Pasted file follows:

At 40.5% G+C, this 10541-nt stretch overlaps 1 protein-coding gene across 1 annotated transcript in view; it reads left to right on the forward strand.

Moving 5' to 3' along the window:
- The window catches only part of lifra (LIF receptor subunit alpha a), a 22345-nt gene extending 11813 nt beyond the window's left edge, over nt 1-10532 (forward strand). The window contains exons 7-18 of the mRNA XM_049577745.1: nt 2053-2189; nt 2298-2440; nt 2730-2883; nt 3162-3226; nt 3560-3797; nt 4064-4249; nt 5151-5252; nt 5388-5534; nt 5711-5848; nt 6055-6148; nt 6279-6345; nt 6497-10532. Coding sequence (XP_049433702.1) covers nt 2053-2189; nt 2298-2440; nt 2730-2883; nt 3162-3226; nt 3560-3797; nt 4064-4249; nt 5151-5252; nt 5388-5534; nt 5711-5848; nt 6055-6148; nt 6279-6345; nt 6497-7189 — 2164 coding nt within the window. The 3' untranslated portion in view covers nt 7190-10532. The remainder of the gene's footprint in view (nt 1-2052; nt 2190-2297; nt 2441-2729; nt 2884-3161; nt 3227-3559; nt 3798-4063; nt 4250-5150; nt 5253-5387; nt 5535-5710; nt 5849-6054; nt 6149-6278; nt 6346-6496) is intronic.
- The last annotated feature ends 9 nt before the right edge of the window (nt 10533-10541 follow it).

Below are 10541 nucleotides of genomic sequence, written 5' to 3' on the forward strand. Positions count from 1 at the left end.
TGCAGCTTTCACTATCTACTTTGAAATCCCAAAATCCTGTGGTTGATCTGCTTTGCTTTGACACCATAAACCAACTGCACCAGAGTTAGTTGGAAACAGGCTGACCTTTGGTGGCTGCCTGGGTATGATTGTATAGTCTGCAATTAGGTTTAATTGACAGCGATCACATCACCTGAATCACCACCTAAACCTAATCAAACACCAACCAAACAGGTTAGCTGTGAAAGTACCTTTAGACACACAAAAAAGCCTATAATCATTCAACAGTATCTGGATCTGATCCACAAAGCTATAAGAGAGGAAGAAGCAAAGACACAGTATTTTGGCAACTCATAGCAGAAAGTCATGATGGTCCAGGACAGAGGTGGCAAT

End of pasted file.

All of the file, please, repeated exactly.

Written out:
At 40.5% G+C, this 10541-nt stretch overlaps 1 protein-coding gene across 1 annotated transcript in view; it reads left to right on the forward strand.

Moving 5' to 3' along the window:
- The window catches only part of lifra (LIF receptor subunit alpha a), a 22345-nt gene extending 11813 nt beyond the window's left edge, over nt 1-10532 (forward strand). The window contains exons 7-18 of the mRNA XM_049577745.1: nt 2053-2189; nt 2298-2440; nt 2730-2883; nt 3162-3226; nt 3560-3797; nt 4064-4249; nt 5151-5252; nt 5388-5534; nt 5711-5848; nt 6055-6148; nt 6279-6345; nt 6497-10532. Coding sequence (XP_049433702.1) covers nt 2053-2189; nt 2298-2440; nt 2730-2883; nt 3162-3226; nt 3560-3797; nt 4064-4249; nt 5151-5252; nt 5388-5534; nt 5711-5848; nt 6055-6148; nt 6279-6345; nt 6497-7189 — 2164 coding nt within the window. The 3' untranslated portion in view covers nt 7190-10532. The remainder of the gene's footprint in view (nt 1-2052; nt 2190-2297; nt 2441-2729; nt 2884-3161; nt 3227-3559; nt 3798-4063; nt 4250-5150; nt 5253-5387; nt 5535-5710; nt 5849-6054; nt 6149-6278; nt 6346-6496) is intronic.
- The last annotated feature ends 9 nt before the right edge of the window (nt 10533-10541 follow it).

Below are 10541 nucleotides of genomic sequence, written 5' to 3' on the forward strand. Positions count from 1 at the left end.
TGCAGCTTTCACTATCTACTTTGAAATCCCAAAATCCTGTGGTTGATCTGCTTTGCTTTGACACCATAAACCAACTGCACCAGAGTTAGTTGGAAACAGGCTGACCTTTGGTGGCTGCCTGGGTATGATTGTATAGTCTGCAATTAGGTTTAATTGACAGCGATCACATCACCTGAATCACCACCTAAACCTAATCAAACACCAACCAAACAGGTTAGCTGTGAAAGTACCTTTAGACACACAAAAAAGCCTATAATCATTCAACAGTATCTGGATCTGATCCACAAAGCTATAAGAGAGGAAGAAGCAAAGACACAGTATTTTGGCAACTCATAGCAGAAAGTCATGATGGTCCAGGACAGAGGTGGCAAT